It seems that a new era for the fashion IPO has begun: where brands understand their target consumer and their preferences well, can connect with them effectively through digital channels, and want to sell to them – at least primarily, until the wholesale model almost inevitably comes knocking – with no intermediary. In its prospectus, Oddity clearly states that conventional beauty enterprises that hinge on wholesale distribution frameworks are at a disadvantage, and that its product line is crafted to suit a DTC model. However, while enjoying hyper-personalisation, consumers are also ambivalent about access to their data – specifically the biometric kind – which can be a large component of a DTC offering. To make matters more complicated, DTC brands have been met with new challenges because of alterations in the regulations governing companies’ capacity to monitor user data, which have impeded their ability to effectively engage potential customers through social media platforms.

Even with these obstacles (and the fact that Oddity stands out from the slew of other 2021 fashion because it has grown while achieving a profit) brands are not deterred – Skims and Shein are rumoured to be next in the IPO queue. How things unfold will be worth watching, as conditions are not the same as they were in 2021: back then, the fashion industry benefited from the pandemic rally on Wall Street where investors celebrated robust consumer spending, government aid, and the economy’s ability to adapt after the initial lockdowns and panic subsided. There was also a rush for newness and excitement from consumers and heightened intrigue in the stock market among everyday individuals. But both Skims and Shein are planning to open their first physical stores in the US, something that could be the key to success in the current landscape. Because even though the IPO game has changed in the sense that a large capital investment for brick-and-mortar is not necessary, the optimal strategy now involves prioritising digital communication and streamlined systems from inception, and integrating them with a personalised and enjoyable in-store experience.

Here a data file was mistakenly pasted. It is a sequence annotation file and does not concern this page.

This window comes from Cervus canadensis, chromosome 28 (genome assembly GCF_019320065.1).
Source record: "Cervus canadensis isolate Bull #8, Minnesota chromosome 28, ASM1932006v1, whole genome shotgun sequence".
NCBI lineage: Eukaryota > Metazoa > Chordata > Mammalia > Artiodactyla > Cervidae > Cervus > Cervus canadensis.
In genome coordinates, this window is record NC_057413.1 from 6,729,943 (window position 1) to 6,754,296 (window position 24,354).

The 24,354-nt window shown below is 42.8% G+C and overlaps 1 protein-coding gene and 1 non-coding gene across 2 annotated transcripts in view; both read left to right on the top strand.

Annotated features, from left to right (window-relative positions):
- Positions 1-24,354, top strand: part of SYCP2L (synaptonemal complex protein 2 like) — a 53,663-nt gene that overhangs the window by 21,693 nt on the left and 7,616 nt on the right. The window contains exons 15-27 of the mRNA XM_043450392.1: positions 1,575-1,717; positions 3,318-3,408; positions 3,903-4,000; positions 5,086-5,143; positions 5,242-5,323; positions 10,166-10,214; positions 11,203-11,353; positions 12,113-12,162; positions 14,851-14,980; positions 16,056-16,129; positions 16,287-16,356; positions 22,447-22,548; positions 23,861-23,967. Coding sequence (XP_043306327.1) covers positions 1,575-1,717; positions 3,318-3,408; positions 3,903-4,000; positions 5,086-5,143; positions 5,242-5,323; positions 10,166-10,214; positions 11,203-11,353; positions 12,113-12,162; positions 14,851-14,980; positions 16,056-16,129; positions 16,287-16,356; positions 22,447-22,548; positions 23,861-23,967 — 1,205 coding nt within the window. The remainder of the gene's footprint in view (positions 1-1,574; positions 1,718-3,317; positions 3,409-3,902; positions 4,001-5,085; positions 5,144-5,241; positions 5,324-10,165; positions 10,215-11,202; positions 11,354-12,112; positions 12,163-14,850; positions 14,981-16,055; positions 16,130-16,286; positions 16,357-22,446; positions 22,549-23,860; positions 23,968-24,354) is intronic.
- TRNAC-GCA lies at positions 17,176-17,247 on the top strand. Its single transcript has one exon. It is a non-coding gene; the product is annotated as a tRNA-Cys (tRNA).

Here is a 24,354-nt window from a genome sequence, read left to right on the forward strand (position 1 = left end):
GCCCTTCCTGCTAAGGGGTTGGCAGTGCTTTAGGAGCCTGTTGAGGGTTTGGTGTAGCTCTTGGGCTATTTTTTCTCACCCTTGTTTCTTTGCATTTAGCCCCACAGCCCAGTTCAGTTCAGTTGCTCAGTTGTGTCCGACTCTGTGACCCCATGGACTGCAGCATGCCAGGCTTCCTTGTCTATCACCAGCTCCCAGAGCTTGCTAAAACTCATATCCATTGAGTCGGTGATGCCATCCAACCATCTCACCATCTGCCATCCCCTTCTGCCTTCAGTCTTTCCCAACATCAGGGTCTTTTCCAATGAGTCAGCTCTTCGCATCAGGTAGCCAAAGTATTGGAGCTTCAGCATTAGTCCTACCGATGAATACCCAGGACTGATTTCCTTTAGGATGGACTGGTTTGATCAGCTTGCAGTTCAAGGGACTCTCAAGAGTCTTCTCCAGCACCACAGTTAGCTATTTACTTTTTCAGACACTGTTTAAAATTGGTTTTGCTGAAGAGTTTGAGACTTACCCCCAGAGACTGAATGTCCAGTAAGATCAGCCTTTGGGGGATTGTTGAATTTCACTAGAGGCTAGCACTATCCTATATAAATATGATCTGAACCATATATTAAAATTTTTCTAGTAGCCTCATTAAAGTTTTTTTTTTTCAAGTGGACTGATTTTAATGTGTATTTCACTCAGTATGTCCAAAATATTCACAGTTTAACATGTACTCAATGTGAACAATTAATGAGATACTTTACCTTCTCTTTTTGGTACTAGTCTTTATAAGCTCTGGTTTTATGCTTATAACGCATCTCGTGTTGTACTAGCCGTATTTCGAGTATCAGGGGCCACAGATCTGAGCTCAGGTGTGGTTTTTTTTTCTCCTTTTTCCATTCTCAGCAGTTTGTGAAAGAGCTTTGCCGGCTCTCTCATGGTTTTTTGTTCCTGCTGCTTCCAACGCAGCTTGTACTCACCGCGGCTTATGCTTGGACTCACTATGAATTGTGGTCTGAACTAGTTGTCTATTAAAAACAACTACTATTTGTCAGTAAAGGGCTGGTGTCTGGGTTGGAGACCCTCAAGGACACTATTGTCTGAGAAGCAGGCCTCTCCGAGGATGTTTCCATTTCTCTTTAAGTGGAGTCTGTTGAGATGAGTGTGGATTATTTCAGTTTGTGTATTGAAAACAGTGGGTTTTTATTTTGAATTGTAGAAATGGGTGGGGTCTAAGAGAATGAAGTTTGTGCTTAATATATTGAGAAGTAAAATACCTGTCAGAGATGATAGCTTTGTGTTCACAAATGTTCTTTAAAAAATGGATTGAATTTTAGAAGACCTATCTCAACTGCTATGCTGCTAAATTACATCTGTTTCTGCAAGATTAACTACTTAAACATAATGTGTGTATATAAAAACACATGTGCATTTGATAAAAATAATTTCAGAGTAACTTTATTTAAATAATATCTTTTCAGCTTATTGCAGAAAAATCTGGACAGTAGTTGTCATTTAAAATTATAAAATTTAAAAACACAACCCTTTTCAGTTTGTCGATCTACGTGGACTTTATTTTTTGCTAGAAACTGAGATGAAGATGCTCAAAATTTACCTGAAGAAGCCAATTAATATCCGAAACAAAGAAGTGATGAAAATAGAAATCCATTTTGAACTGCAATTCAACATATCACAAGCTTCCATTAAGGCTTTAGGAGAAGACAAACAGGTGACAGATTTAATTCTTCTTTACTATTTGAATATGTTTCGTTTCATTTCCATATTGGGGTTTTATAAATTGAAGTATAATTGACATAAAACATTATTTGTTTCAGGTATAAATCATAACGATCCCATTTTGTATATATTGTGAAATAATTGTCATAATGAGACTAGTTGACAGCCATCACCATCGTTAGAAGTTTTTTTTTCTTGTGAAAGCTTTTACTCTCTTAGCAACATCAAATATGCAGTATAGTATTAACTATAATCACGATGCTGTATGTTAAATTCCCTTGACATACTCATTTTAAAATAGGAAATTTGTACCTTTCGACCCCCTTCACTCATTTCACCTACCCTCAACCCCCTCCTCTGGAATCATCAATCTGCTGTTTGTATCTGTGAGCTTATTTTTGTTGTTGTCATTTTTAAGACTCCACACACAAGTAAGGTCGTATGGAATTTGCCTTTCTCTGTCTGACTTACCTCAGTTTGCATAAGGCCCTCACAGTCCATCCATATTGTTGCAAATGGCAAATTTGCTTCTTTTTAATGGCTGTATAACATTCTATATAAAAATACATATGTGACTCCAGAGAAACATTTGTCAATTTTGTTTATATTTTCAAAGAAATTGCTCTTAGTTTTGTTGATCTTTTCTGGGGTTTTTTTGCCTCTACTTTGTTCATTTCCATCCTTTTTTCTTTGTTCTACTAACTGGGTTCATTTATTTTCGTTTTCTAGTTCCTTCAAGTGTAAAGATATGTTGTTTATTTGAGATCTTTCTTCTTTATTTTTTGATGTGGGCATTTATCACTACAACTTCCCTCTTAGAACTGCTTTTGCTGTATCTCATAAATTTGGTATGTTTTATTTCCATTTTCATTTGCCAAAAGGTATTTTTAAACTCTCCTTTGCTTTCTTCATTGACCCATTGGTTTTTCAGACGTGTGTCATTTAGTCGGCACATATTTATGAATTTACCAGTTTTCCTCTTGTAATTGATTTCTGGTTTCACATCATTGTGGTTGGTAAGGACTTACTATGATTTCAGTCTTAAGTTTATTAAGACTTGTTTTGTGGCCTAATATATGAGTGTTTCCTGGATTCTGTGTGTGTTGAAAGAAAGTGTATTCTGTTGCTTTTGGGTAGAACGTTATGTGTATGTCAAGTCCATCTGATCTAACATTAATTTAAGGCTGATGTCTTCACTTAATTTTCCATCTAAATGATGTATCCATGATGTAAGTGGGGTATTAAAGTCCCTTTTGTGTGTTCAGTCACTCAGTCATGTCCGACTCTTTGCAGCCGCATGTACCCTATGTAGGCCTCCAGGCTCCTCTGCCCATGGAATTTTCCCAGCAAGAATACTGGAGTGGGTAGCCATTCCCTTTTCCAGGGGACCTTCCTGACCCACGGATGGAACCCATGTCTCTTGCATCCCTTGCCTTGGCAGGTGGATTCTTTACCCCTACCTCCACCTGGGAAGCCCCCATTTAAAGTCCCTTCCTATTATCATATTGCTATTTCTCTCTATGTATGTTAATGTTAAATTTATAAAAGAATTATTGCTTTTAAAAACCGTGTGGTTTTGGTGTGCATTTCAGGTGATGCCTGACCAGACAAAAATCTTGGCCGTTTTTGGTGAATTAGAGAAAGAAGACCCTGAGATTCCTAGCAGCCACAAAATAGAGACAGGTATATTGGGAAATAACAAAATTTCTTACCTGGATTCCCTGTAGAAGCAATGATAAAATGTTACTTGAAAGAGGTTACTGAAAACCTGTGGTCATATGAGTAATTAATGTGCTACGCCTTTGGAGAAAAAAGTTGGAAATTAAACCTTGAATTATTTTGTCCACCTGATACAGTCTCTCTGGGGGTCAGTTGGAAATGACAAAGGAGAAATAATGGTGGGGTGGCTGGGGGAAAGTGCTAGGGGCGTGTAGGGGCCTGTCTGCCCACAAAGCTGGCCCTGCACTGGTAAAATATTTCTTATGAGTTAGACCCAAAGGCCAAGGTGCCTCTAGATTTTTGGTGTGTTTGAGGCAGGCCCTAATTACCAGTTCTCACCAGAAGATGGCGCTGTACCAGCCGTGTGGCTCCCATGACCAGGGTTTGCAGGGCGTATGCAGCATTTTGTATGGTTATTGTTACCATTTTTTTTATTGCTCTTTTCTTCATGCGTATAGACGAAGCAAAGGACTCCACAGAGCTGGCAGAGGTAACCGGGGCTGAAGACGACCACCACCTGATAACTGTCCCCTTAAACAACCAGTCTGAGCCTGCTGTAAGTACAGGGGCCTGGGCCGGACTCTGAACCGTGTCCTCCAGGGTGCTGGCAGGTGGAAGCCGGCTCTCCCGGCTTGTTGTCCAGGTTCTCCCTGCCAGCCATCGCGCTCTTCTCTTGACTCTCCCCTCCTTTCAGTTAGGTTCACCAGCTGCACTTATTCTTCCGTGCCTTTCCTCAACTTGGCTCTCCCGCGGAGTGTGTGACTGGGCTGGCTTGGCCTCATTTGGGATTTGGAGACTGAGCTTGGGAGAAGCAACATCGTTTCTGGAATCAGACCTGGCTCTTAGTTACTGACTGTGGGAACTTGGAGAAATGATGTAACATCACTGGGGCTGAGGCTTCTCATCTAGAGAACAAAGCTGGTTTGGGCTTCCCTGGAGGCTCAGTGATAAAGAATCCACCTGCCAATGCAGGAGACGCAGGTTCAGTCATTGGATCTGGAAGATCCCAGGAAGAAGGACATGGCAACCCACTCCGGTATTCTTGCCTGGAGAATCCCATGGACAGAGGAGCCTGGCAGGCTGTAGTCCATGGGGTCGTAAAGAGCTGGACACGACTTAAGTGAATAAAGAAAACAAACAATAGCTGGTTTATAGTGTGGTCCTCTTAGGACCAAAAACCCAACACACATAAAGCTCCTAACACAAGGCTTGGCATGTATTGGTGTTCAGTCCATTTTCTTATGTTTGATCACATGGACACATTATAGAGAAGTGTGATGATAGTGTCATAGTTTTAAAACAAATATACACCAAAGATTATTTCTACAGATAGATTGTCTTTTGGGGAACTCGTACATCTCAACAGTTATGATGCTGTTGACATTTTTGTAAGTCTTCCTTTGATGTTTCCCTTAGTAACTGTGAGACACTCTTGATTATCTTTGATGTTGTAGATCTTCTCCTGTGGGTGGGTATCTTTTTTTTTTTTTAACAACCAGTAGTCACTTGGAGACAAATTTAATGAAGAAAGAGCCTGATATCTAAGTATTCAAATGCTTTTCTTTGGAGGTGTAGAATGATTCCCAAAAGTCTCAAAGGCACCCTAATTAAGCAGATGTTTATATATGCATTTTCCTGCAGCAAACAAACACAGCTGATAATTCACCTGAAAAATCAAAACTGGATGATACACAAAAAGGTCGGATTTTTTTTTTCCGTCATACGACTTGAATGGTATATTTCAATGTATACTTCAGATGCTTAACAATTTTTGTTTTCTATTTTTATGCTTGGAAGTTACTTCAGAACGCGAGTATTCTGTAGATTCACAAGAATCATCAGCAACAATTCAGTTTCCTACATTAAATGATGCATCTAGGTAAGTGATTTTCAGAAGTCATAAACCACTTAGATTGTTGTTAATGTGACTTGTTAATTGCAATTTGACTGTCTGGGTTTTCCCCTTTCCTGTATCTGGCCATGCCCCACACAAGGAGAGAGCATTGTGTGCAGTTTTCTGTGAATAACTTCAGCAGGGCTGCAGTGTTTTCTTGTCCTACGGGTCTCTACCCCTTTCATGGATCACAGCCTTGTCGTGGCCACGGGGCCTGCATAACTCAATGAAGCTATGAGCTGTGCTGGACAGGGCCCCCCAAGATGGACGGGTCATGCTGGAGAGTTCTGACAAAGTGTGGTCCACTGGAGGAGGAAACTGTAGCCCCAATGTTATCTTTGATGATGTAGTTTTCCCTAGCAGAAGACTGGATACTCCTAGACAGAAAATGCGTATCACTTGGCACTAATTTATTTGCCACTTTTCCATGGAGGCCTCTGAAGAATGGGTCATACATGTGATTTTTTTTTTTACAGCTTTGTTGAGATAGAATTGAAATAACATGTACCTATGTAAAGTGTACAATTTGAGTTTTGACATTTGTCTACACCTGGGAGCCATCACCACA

What lies ahead? As 2023 continues, it’s unclear how many more DTC companies will go public. It also remains uncertain how many of the recent entrants into the market are genuinely prepared for public status, and whether investors will maintain their substantial investments in the consumer sector as the effects of the pandemic subside further.

But Birkenstock’s IPO is more than a mere strategic business manoeuvre; it stands as a clear indicator of the course the fashion industry is charting. As the market has been awash with volatility, brands are now tentatively peering over the edge, contemplating public offerings – a glimmer of a pulse in the industry. But, we haven’t emerged completely unscathed from the challenges yet; the complete rebound is still just out of reach. Nonetheless, it’s an era of change, of reimagining. The fashion industry continues to show its resilience and capacity to adjust, underscoring that fashion isn’t solely about garments: it’s intricately intertwined with culture, the economy, and the zeitgeist.

The best from The Interline:

We talk to Jeff Fedor of Bamboo Rose about the need for collaborative digital ecosystems in which to connect and streamline design, development, sourcing, and supply chain operations.

Originally published in our PLM Report 2023, our Editor-in-Chief asks what it means for PLM to continue to deliver as both a bedrock of stability and an enabler for wider digital transformation?

Mark Harrop unveils the power of proof of value – as an indispensable tool for justifying software implementations, driving continuous improvements, measuring ROI and cultivating a culture of success in the competitive world of fashion and sewn products.